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February 2012
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Mali Journal

M, my older daughter, is with the Peace Corps in Mali. She wrote an extra long journal entry this month. It starts like this:

I did a bunch over these last couple of weeks.

The combination of the end of the harvest season and the not quite beginning of hot season means that people have some free time and some money and are interested in doing projects. Of course, I came during this window last year, but I didn't get permanently to village until April, and then hot season was revving up.

You can read the whole thing here.

RIP, Peter Bergman

I said most of what I have to say about the Firesign Theater last month, when I officially joined Peter Bergman's site to become an Ozinear. Alas, my time on the team was limited by his untimely death last week from complications related to leukemia. He worked right up until two days before his departure. It took the LA Times a shameful amount of time to post an obituary. He recited a poem on his last day, which is on his website. The Beatles of Comedy (as the Firesign Theater was justly known) will now, like the Beatles themselves, or Monty Python, be limited to partial reunions, because of one of their members has joined... well, I did the Python Dead Parrot routine last week. Peter was 72, which is entirely too young. In a sign of our bizarre times, I learned of his death from Wikipedia. The Wednesday and Thursday Radio Free Oz podcasts were repeats of his material from the 90s. I wanted to suggest he issue a CD, or a download, which might make him a few bucks from the likes of  Jack Hatchett, Dick in Dogtown, or Hal Stark, Prisoner of the 20th Century. There is no "contact us" link on his web page, so I was scouring the Internet. I dislike and distrust Wikipedia, so when I hit that page, still looking for an email ID I never found, I was aghast that the entry gave March 9 as his date of death. I assumed at first it was, like the many other hacks I have seen on Wikipedia. For hours, there was nothing anywhere else on the Internet. Finally, KPCC, where he did a radio series, put up an obit in late morning, followed at 1:01pm by  KPFK (the public station where Firesign was formed). The Los Angeles Times slapped up a brief at 1:26, then took a few hours to file a complete story. The New York Times managed an obit at 9 pm, which was, at least, partially original. KNX, the successor to KFWB (where he worked for a year in 2009-10), managed a decent (for radio) item at 2:50pm. I don't know who changed his Wikipedia page by 9:58 am Pacific Time, but their IP address is Bremerton, Wash., which makes it likely one of his old mates, David Ossman or Phil Austin, who live near Seattle. Is this the world we live in, where news of your departure appears first, not on your own web page, or on a newspaper or radio news site (or for that matter, in a newspaper or on radio), but on Wikipedia? What a strange world it is.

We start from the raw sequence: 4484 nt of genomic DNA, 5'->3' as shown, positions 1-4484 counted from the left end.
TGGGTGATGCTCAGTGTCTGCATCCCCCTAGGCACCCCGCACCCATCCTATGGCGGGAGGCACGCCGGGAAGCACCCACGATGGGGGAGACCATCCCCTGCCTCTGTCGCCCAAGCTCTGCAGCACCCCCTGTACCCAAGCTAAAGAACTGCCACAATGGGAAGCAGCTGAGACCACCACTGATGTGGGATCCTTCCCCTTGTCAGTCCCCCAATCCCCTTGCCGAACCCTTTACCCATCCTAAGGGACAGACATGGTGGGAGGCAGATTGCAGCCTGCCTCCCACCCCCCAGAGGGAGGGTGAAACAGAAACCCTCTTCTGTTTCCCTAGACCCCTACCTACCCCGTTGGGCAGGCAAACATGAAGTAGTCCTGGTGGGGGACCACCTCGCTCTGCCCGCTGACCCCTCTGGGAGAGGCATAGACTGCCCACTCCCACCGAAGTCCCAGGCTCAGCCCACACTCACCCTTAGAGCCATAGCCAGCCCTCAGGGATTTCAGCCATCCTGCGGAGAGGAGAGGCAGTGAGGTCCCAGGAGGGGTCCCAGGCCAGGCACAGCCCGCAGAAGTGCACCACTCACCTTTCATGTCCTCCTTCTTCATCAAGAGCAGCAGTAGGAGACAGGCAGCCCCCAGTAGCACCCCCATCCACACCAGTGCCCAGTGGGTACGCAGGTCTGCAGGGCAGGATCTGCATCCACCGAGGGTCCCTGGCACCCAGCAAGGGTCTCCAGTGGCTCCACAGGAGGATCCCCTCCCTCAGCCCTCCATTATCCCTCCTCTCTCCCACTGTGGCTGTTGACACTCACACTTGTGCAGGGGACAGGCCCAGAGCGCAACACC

Having completed this item, I recognize how bizarre and pedantic it is, but I offer two excuses. First, I really can't process my feelings the fact that there will never be any more material written jointly by the 4 or 5 Krazee Guys (the publishing company for their material). Secondly, the handling of obits these days is a travesty. Newsrooms are so downsized that the news has become a crapshoot, and any institutional memory was pushed out the door ages ago. So, no judgment. News as we know it is dead or dying.

Political Briefs

Assassinations of American Citizens
Re the allegation by the AG (without citation to any case by name, court, docket number, case reporter location, or date of decision) that “The Constitution guarantees due process, not judicial process.” The Fifth Amendment to the Constitution states (and has stated since  about 1791), in pertinent part, that: "No person shall . . . be deprived of life, liberty, or property, without due process of law . . ."  That's "due process of law" not just "due process."  The NYT here did a stenography job by reporting the speech without reporting the text to which the AG allegedly referred and which he took an oath or affirmation to support before taking office.

Interesting Question
So, would the administration ask another government to use its agencies to terminate people in the US, like Occupiers and anti-war protesters, who are considered undesirable?

Peterman on maintaining standards and visualizing debt, Joe Edwards on backup, Twitter Chats for J Students, Carroll on Invisible Mercedes, Dan Grobstein File

After I wrote about the Ahwahnee dropping its requirement for a coat and tie on men at dinner, I got this from Kent Peterman:

An interesting saga. Society has indeed gone to hell. I rather hoped the Ahwahnee would be a hold out.
Ships used to be a bastion of proper dress but I just read on a blog that a CD and his assistant counted the number of tuxes on a formal night and counted 10 (out of 3,000 passengers).

Brooksie and I recently stayed at the Clift Hotel. I was thrown out of the Redwood Room there in the 70's not because of what  I was wearing (a suit and tie) but because my hair was a tad over my collar. It would not have been a problem on the last visit.

It's too bad that casualness has become so pervasive. I used to dress up to fly. Actually I still wear a blazer. When I first sailed on ships formal was a tux, informal was a suit, and casual was a sportcoat or blazer with slacks, tie, and shirt.